Right now, Venezuela is one of these countries. Venezuela sits on the world’s largest oil reserves, and in order to free itself from what it calls the “tyranny of the U.S. dollar” in maximizing its potential on these oil reserves, the country began publishing its oil and fuel in Chinese yuan in September of last year. It recently added further insult to injury and launched the world’s first state-backed cryptocurrency, known as the petro. According to TIME, however, the petro is “in fact a collaboration – a half hidden joint venture between Venezuelan and Russian officials and businessmen, whose aim was to erode the power of U.S. sanctions.”
This development was enough to provoke the Trump administration into signing an executive order designating anyone who buys or uses the cryptocurrency as in breach of economic sanctions the U.S. slapped on Venezuela in August of last year.
Altogether, Trump has already imposed more than 20 individual and economic sanctions on Venezuela. For those who believe America’s infatuation with the country is about human rights concerns and that it has nothing to do Venezuela’s untapped oil reserves and its ties to currency, think again.
The main opposition leader who is up against incumbent leader Nicolas Maduro, Henri Falcon, currently has a former Wall Street economist advising him who believes that in order to solve Venezuela’s problems, it should rid itself of the bolivar as its official currency and replace it with the U.S. dollar. The U.S. has been spending millions supporting opposition activity in Venezuela and was doing so even under the Obama administration. Whether it is done subtly or overtly in Trump-esque fashion, the seeds of regime change in Venezuela are being sown throughout media discourse.
In mid-February, U.S. Admiral Kurt Tidd, head of the U.S. Southern Command, visited Colombia’s coastal city of Tumaco. This visit, combined with Trump’s statement last year that he was considering a “military option” in Venezuela, irked Venezuela into getting itself into a state of military preparedness.
Venezuela has not only reportedly been building up its military along the border with the South American nation of Guyana, but around the same time that Tidd visited Colombia, the Venezuelan Interior Minister, Néstor Reverol, allegedly also advanced the possibility of military action against Colombia.
In response, Guyana set up two army bases around the end of February, following similar moves from Brazil and Colombia. While the ultimate extent of this particular stand-off is still unclear, Reuters claimed that Venezuelan troops were already entering Guyanese territory. In the meantime, hundreds of thousands of Venezuelan citizens are making their way toward Brazil and Colombia in what is fast becoming a migrant crisis that will eventually surpass Syria’s.
Last year, a group known as the Lima Group was established to “restore democracy” to Venezuela. It consists of Argentina, Brazil, Canada, Chile, Colombia, Costa Rica, Guatemala, Honduras, Mexico, Panama, Paraguay, Peru, Guyana, and Saint Lucia. The group’s declarations include designating Venezuela non-compliant with the requirements of the Human Rights Council (remember that Canada is a country that supports Saudi Arabia), blocking the transfer of arms to Venezuela, and keeping track of the situation in Venezuela until “the full restoration of democracy” has been achieved.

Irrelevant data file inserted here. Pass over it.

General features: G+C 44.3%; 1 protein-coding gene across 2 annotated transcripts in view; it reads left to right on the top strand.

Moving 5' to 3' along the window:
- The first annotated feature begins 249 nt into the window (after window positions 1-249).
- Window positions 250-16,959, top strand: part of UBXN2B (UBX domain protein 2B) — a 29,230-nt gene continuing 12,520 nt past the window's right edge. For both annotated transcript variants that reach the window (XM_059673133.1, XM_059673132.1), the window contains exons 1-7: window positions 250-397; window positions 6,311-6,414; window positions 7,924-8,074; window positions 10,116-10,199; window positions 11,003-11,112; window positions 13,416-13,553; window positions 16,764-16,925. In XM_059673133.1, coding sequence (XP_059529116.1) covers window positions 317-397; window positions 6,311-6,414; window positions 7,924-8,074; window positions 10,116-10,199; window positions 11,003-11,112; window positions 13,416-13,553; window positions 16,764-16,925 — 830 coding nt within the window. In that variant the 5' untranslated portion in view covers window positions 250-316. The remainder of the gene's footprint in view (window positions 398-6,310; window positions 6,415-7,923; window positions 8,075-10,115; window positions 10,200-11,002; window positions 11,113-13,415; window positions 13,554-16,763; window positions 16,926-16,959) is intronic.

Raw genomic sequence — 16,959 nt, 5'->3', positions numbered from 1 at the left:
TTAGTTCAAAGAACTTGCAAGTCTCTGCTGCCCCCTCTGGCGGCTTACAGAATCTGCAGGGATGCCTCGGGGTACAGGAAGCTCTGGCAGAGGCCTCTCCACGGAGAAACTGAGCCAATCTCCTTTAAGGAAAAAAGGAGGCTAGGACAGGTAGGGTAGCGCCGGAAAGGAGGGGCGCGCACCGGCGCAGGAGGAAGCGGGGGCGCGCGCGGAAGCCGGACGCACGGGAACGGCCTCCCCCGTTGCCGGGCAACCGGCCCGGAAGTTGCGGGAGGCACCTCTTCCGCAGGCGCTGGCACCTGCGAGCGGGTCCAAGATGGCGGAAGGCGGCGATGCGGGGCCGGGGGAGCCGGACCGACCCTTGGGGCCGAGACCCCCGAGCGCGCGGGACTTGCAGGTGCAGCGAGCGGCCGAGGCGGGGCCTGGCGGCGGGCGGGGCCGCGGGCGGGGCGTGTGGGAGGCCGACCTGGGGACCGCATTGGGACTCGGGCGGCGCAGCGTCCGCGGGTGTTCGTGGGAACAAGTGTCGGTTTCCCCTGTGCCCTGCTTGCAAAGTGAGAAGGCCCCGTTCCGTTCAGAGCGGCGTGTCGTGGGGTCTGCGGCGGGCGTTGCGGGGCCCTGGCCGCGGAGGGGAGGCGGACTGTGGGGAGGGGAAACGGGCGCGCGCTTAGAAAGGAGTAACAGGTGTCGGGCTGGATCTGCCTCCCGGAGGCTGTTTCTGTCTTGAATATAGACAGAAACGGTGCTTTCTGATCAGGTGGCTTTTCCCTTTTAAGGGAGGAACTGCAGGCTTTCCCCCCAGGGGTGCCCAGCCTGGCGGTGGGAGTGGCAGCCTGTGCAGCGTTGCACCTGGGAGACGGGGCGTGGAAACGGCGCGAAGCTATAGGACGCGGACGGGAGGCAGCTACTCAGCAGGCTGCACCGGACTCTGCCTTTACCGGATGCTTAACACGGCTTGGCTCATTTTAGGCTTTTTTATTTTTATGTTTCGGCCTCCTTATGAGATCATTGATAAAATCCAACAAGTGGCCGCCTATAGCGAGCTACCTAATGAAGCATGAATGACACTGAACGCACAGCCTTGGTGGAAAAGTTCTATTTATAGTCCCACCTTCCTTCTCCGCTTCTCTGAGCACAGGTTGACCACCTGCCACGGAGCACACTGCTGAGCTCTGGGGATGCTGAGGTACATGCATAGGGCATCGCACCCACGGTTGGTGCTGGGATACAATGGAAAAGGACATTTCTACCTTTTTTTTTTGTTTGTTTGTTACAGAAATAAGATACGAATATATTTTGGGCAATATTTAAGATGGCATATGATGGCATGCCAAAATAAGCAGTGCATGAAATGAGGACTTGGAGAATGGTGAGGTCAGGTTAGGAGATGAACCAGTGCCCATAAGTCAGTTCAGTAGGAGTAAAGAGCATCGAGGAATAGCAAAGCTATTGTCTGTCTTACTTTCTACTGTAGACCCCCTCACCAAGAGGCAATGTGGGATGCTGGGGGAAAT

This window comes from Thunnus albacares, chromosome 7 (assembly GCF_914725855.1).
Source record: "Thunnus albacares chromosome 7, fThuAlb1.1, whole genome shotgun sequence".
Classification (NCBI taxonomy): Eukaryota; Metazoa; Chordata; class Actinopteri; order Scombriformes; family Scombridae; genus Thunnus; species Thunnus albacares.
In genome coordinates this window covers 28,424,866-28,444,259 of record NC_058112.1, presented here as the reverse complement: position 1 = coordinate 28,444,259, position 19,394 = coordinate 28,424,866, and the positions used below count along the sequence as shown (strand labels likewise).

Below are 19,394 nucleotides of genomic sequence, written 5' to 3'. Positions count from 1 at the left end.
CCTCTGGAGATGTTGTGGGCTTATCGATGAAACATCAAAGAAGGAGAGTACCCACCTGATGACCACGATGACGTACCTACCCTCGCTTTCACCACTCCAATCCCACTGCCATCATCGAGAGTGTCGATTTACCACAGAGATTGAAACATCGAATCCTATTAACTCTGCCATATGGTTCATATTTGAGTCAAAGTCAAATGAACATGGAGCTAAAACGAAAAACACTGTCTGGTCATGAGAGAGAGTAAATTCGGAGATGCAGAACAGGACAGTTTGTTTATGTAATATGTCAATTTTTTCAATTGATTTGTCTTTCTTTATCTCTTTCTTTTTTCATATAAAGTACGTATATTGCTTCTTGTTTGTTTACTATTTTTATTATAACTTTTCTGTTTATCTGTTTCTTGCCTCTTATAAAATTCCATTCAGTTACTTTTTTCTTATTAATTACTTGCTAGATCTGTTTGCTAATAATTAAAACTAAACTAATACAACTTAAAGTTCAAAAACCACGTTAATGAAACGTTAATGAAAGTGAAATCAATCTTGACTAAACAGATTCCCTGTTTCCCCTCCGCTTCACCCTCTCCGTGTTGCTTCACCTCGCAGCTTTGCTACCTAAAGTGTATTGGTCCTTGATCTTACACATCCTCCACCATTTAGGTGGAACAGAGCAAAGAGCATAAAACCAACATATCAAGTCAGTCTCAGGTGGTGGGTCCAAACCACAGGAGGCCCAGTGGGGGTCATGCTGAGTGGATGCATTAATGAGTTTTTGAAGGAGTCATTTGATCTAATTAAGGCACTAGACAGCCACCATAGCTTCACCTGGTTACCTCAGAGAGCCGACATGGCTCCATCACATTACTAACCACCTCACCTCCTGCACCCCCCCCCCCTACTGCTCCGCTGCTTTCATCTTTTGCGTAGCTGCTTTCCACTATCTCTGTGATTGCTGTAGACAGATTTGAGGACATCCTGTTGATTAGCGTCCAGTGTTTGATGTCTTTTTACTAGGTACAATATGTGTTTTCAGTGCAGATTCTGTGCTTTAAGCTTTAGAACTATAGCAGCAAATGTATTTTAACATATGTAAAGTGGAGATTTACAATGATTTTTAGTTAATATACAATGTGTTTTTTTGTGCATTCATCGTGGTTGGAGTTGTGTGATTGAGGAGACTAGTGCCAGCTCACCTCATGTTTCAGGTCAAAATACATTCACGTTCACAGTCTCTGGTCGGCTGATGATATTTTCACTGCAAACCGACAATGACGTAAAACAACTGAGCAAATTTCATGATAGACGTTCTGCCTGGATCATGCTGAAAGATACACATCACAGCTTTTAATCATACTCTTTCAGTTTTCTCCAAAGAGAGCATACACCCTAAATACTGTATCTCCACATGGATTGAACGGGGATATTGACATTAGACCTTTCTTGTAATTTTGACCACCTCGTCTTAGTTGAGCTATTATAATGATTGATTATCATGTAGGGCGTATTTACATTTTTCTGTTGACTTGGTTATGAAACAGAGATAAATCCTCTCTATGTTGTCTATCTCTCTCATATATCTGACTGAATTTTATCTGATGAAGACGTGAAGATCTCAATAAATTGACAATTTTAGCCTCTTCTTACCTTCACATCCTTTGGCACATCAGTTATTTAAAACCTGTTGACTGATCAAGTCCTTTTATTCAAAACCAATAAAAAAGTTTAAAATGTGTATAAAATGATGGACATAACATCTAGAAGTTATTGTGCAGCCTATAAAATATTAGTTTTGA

Another geopolitical development worth keeping an eye on is Donald Trump’s appointment of notorious war-hawk John Bolton as national security advisor. While Bolton is known for his position on the Iraq war and his current animosity towards Iran and North Korea, he has used this anti-Iranian stance to demonize Venezuela even more so than is typically done in the corporate media.
In 2013, Bolton alleged that Iranians were operating in Caracas under the “largest Iranian diplomatic facility in the world,” laundering their money in Venezuelan banks. Together with Cuba and Nicaragua, Bolton already has his sights on Venezuela, countries he believes undermine American interests in the Latin American region. U.S. Senator Marco Rubio praised Bolton’s appointment — the same Rubio who advocated for the Venezuelan military to overthrow Maduro in a coup.
The other appointment to note is that of former CIA director Mike Pompeo to the position of secretary of state. He previously admitted that the CIA would like to see Maduro overthrown.
It appears Venezuela is well aware of these impending issues. Last year, Reuters also reported that Venezuela had 5,000 Russian-made MANPADS surface-to-air weapons, the largest known stockpile in Latin America.
Further, according to Russian state-owned TASS, this week Venezuela invited Russian military pilots who fought in Syria to share their experiences with Venezuelan personnel.
“We have discussed matters of our cooperation. We want to go beyond regular military and defense cooperation, to strengthen it and to develop cooperation at the operative level,” Venezuelan Defense Minister Vladimir Padrino Lopez allegedly told reporters after talks with his Russian counterpart, Sergei Shoigu, on Tuesday.
Lopez said he suggested “sending Venezuelan Su-30 pilots to share their experience in Russia and to invite Russian pilots, who received precious combat experience in Syria, to come and share it with their Venezuelan colleagues.”
Perhaps Venezuela is preparing for something worth us paying attention to in the not-too-distant future.
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